Retro Game Review: Breakthru! for SNES

Box Art

Box Art
Box Art | Source

Intro

Playing this game long enough to the get the information to write this review was an ordeal. So we can go ahead and let that sentence set the tone for the rest of the article. This game is slow, blocky, frustrating, and largely seems to be a matter of luck. Some levels I would be stuck on until the timer ran out, and some I would fly through in less than a minute. There seems to be no rhyme or reason to the difficulty.


One would be led to believe, based on the box art, that this game was designed by Pajitnov, the designer of the still popular hit Tetris. However, that is not the case. It's a misleading advertisement: in reality it's said that he “endorses” the game. His picture is literally on the box and the title screen. A pixel artist sat down, and decided to recreate that portrait, pixel by pixel, in an attempt to convince people that this terrible “puzzle” game had something in common with the great gameplay mechanics in Tetris.

Title Screen

Title Screen
Title Screen | Source

Gameplay

The gameplay in this is so ridiculous. There's no tutorial or any of that, so I'm still not sure what some of the powerups do. I was presented with a screen full of colored squares. Clicking on squares with the B button will blow up squares of the same color that are directly touching the one you clicked on. This is simple enough. But there are powerups scattered around the screen that are a mystery to me, and presumably to anyone else that played this game. The TNT sticks seem to blow up surrounding blocks, but they don't always work. Sometimes I would click on them and they would explode. Sometimes absolutely nothing would happen. The paint bucket (at least I think it's a paint bucket) seem to do absolutely nothing. You can click on them until you get arthritis and they won't do anything. They won't even blow up, meaning that they're still counted as blocks. Since you can't win with any blocks remaining, you can have a single paint can and nothing else and STILL LOSE.


This game came out in 1994. That's the same year that Wario's Woods came out! In Wario's Woods there's not a tutorial level; there are a SERIES of tutorial levels. Are you telling me that this game couldn't have a section on the menu that taught you what these power-ups did? If your puzzle game is going to be so unintuitive that you need an instruction manual to play it; you've failed as a developer.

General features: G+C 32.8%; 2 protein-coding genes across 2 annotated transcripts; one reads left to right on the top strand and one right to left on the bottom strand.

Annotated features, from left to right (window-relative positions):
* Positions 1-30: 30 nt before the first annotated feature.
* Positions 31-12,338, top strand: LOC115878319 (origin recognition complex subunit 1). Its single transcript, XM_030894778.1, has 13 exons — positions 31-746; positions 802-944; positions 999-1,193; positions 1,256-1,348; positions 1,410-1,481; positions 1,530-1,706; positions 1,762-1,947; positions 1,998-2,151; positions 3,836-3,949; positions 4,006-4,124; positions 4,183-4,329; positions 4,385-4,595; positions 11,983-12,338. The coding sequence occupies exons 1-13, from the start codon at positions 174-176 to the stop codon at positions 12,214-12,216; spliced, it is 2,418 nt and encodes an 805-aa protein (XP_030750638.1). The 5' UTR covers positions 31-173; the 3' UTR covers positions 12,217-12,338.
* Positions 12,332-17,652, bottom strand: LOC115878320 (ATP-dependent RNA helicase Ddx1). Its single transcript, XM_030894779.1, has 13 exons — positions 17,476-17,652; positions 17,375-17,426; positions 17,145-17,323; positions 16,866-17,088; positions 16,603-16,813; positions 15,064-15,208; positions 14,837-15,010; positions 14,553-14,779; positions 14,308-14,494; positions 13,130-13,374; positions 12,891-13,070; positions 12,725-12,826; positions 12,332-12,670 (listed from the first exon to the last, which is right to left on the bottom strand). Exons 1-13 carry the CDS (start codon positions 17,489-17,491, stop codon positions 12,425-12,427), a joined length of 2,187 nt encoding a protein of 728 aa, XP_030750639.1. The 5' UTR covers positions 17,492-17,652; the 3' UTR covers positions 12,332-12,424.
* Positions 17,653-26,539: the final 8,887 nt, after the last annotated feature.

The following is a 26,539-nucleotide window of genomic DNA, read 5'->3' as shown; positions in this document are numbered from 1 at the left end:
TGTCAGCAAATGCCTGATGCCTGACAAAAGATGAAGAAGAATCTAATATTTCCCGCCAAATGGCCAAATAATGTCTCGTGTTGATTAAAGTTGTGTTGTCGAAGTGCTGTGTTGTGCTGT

Screenshot

Gameplay Screenshot
Gameplay Screenshot | Source

More Gameplay

But say that you can somehow find out what these do. I couldn't. I Googled it and couldn't find a list of these power-ups and what they did. The game's wikipedia page doesn't mention them at all. But even overlooking that, on gameplay alone, this game STILL doesn't measure up to it's peers. If you run out of block pairs, you have to sit there and wait for the blocks to fall from the sky. There's no way to get them to drop any faster than their pre-programmed rate. You can sit there and push every button on the controller; you can chuck that controller at the wall or use your jedi mind powers, and those blocks still aren't going to fall any faster. And the levels are timed. So you, the player, wind up sitting around, waiting on blocks to fall, at a painfully slow pace, for most of the game. You can either clear the board quickly, almost instantly, or you get to play the waiting game.

This game also doesn't take advantage of ANY of the SNES's upgrades; it could easily have been played on the NES without any real loss of quality. The background may be on a second layer, but they aren't indicated as being in the background. This is extra annoying because they picked the worst possible background image for the first level, Berlin. For some reason, the Berlin wall is considered a great background for a children's puzzle game, but that's not even what bothers me. What bothers me is that there's a blockade across the bridge. This blockade made me think that it was a dividing line, and that my goal was not to get rid of all the blocks, but to get them under the dividing line. This is a common tactic in puzzle games, but it turned out to just be a part of the background. So that was annoying.

Berlin

Berlin
Berlin | Source

Conclusion


All in all, I wouldn't advise this game. It was a complete waste of time. And you could literally feel the time slipping by. As you waited. And waited. And waited. For those blocks to fall. And something even more horrifying is that this was simultaneously released for the Game Boy. Gameboys, at the time, did not display color! So you don't even get colored blocks, you get these different designs that are difficult to tell apart. So basically they took a game that was already bad, and made a port with no regard to how terrible it would be, and then tried to trick people into thinking that it was designed by Pajitnov, because no one would play this game without a celebrity endorsement. And once you get it home, and you actually play it, you can just feel the anger building up within you. You would know, even as a child, that you were lied to, that you were scammed.

Gameboy

Gameboy Gameplay Screenshot
Gameboy Gameplay Screenshot | Source

Rating

1 star for Breakthru!

© 2015 blargablarga

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